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Friday, April 25, 2014

Ultimate Foundation of Private Property, Part II: Communication Ethics

In Part 1 I disputed the foundation on which Hans-Hermann Hoppe builds his argument ethics. Because his argument is based on the implications of argumentation itself, his argument leaves no room for recognition of ownership by actors who do not argue with one another. In Part 2, I will review these points, but focus mainly on reconstructing Hoppe’s argument using the basic act of communication, rather than the act of argumentation itself.

Read Part 2 here.

Tuesday, April 22, 2014

Ultimate Foundation of Private Property, Part I: Argumentation Ethics

I've finally finished my critique of Hoppe's argumentation ethics as well as Kinsella's estoppel approach. (It's not really a critique per se, but a subtle yet important reconstruction.) I got busy so I hadn't had time to finish editing it, but I've been wanting to show it to the world for the longest time. I think even Murphy and Callahan will like it.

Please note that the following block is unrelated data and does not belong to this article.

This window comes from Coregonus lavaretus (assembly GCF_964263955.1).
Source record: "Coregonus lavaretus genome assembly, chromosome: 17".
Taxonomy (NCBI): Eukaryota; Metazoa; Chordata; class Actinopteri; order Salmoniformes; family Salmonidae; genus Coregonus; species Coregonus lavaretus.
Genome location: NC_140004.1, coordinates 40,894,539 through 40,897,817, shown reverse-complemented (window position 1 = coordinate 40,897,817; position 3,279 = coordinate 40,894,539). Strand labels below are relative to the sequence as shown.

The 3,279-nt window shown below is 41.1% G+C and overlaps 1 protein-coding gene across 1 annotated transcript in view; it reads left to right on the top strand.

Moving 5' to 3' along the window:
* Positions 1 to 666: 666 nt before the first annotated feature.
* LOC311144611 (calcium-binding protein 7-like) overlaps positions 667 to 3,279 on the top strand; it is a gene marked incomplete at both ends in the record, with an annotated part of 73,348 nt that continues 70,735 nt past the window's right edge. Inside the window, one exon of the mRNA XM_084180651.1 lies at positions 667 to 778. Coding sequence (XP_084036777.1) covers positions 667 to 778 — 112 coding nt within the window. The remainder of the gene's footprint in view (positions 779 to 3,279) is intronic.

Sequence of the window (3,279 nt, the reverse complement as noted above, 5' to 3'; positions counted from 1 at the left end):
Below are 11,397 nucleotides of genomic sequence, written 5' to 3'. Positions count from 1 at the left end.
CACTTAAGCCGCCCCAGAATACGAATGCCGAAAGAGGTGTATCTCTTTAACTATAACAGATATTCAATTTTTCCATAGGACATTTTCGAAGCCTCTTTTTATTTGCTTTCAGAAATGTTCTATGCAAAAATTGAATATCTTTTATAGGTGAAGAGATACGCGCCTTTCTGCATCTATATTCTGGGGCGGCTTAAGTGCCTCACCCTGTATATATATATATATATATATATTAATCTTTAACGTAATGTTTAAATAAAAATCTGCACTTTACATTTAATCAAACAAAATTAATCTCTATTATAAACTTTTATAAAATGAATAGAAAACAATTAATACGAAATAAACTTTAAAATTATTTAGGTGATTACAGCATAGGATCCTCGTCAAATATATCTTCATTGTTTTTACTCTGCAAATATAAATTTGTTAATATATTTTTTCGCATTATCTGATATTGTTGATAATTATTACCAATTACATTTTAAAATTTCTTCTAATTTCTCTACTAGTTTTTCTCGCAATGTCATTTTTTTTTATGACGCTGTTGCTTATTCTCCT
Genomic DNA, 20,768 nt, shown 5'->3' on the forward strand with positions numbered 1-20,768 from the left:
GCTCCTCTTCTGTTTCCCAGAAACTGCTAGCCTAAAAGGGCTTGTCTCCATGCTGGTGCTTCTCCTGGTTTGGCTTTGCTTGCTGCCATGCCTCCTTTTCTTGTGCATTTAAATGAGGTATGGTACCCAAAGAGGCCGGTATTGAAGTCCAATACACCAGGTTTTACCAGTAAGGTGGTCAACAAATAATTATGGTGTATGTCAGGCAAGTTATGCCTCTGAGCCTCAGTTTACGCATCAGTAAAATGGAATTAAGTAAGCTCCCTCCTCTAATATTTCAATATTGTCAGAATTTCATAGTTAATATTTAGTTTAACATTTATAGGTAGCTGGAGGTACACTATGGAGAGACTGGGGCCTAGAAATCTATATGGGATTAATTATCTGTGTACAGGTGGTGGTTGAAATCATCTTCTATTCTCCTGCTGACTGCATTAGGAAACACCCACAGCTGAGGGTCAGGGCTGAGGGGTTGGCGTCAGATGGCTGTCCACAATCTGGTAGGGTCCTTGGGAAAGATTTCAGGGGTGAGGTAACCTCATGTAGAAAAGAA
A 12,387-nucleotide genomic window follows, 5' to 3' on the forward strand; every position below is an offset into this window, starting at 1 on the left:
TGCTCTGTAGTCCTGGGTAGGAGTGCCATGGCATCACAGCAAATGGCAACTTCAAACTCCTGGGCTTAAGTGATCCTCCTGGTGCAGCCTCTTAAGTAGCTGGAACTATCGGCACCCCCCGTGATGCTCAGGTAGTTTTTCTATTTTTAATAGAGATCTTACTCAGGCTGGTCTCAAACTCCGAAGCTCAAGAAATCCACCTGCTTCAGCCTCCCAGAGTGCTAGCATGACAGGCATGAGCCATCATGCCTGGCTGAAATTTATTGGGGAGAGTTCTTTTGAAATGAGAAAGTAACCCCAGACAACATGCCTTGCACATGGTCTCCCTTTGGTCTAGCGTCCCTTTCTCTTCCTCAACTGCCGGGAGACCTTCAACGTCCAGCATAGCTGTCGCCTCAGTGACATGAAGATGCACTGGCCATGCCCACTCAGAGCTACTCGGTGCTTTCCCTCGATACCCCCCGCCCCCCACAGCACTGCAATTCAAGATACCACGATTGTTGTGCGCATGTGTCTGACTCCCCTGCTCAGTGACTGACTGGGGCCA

That will be Part II and will be published in a few days. It follows this essay in which I discuss what I think is faulty about why Hoppe thinks his ethic (and more widely, praxeology itself) is true, as well as the problems his argument has with regard to actors mutually recognizing their respective property rights:


Read Ultimate Foundation of Private Property, Part I: Argumentation Ethics.